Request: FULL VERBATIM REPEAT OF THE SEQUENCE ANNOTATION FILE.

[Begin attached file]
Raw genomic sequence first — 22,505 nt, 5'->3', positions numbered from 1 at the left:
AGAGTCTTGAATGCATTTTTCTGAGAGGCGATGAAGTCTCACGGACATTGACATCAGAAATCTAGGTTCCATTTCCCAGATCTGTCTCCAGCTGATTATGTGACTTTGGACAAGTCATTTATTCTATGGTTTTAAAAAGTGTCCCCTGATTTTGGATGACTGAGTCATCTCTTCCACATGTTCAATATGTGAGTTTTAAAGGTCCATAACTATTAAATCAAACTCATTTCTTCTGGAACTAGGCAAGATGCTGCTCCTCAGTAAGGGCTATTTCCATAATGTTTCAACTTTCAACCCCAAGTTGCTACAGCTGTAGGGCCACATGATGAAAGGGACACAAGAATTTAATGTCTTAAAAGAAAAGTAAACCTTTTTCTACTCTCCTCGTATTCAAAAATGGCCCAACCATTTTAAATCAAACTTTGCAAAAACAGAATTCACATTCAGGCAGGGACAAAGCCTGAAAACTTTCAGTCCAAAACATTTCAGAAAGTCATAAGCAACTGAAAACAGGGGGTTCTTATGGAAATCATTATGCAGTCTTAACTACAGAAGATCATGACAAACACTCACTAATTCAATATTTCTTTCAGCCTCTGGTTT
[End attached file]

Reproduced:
Raw genomic sequence first — 22,505 nt, 5'->3', positions numbered from 1 at the left:
AGAGTCTTGAATGCATTTTTCTGAGAGGCGATGAAGTCTCACGGACATTGACATCAGAAATCTAGGTTCCATTTCCCAGATCTGTCTCCAGCTGATTATGTGACTTTGGACAAGTCATTTATTCTATGGTTTTAAAAAGTGTCCCCTGATTTTGGATGACTGAGTCATCTCTTCCACATGTTCAATATGTGAGTTTTAAAGGTCCATAACTATTAAATCAAACTCATTTCTTCTGGAACTAGGCAAGATGCTGCTCCTCAGTAAGGGCTATTTCCATAATGTTTCAACTTTCAACCCCAAGTTGCTACAGCTGTAGGGCCACATGATGAAAGGGACACAAGAATTTAATGTCTTAAAAGAAAAGTAAACCTTTTTCTACTCTCCTCGTATTCAAAAATGGCCCAACCATTTTAAATCAAACTTTGCAAAAACAGAATTCACATTCAGGCAGGGACAAAGCCTGAAAACTTTCAGTCCAAAACATTTCAGAAAGTCATAAGCAACTGAAAACAGGGGGTTCTTATGGAAATCATTATGCAGTCTTAACTACAGAAGATCATGACAAACACTCACTAATTCAATATTTCTTTCAGCCTCTGGTTT